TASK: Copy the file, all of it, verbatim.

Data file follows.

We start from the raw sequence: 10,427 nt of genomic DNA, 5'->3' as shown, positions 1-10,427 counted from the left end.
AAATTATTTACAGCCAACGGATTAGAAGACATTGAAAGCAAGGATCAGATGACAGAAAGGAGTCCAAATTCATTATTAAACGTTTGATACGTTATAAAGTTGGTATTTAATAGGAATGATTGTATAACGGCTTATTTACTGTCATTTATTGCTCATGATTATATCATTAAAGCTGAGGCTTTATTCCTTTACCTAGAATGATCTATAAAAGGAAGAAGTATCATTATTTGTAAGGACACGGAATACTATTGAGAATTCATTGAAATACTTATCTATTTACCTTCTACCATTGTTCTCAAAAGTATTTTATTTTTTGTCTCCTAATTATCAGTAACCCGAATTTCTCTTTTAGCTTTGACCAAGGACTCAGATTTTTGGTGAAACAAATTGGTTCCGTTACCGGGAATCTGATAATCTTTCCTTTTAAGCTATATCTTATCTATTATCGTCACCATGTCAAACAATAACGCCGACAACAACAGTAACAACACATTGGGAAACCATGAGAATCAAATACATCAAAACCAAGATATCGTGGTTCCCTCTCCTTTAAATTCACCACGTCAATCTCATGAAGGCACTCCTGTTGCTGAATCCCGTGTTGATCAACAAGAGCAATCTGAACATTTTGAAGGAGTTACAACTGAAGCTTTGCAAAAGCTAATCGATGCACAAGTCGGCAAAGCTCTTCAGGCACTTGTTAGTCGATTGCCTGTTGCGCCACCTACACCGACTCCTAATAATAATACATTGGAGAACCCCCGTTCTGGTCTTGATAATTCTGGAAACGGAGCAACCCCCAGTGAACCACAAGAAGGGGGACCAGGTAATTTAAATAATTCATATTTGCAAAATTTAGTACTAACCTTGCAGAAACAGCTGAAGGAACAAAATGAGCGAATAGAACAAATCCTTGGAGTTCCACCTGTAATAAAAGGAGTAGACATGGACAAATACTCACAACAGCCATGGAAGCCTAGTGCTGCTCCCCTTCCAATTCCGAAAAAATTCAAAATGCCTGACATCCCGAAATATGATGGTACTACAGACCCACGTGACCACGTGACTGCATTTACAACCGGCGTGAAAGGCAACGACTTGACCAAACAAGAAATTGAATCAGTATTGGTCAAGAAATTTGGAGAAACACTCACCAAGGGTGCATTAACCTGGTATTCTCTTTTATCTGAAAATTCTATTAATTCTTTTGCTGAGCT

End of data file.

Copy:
We start from the raw sequence: 10,427 nt of genomic DNA, 5'->3' as shown, positions 1-10,427 counted from the left end.
AAATTATTTACAGCCAACGGATTAGAAGACATTGAAAGCAAGGATCAGATGACAGAAAGGAGTCCAAATTCATTATTAAACGTTTGATACGTTATAAAGTTGGTATTTAATAGGAATGATTGTATAACGGCTTATTTACTGTCATTTATTGCTCATGATTATATCATTAAAGCTGAGGCTTTATTCCTTTACCTAGAATGATCTATAAAAGGAAGAAGTATCATTATTTGTAAGGACACGGAATACTATTGAGAATTCATTGAAATACTTATCTATTTACCTTCTACCATTGTTCTCAAAAGTATTTTATTTTTTGTCTCCTAATTATCAGTAACCCGAATTTCTCTTTTAGCTTTGACCAAGGACTCAGATTTTTGGTGAAACAAATTGGTTCCGTTACCGGGAATCTGATAATCTTTCCTTTTAAGCTATATCTTATCTATTATCGTCACCATGTCAAACAATAACGCCGACAACAACAGTAACAACACATTGGGAAACCATGAGAATCAAATACATCAAAACCAAGATATCGTGGTTCCCTCTCCTTTAAATTCACCACGTCAATCTCATGAAGGCACTCCTGTTGCTGAATCCCGTGTTGATCAACAAGAGCAATCTGAACATTTTGAAGGAGTTACAACTGAAGCTTTGCAAAAGCTAATCGATGCACAAGTCGGCAAAGCTCTTCAGGCACTTGTTAGTCGATTGCCTGTTGCGCCACCTACACCGACTCCTAATAATAATACATTGGAGAACCCCCGTTCTGGTCTTGATAATTCTGGAAACGGAGCAACCCCCAGTGAACCACAAGAAGGGGGACCAGGTAATTTAAATAATTCATATTTGCAAAATTTAGTACTAACCTTGCAGAAACAGCTGAAGGAACAAAATGAGCGAATAGAACAAATCCTTGGAGTTCCACCTGTAATAAAAGGAGTAGACATGGACAAATACTCACAACAGCCATGGAAGCCTAGTGCTGCTCCCCTTCCAATTCCGAAAAAATTCAAAATGCCTGACATCCCGAAATATGATGGTACTACAGACCCACGTGACCACGTGACTGCATTTACAACCGGCGTGAAAGGCAACGACTTGACCAAACAAGAAATTGAATCAGTATTGGTCAAGAAATTTGGAGAAACACTCACCAAGGGTGCATTAACCTGGTATTCTCTTTTATCTGAAAATTCTATTAATTCTTTTGCTGAGCT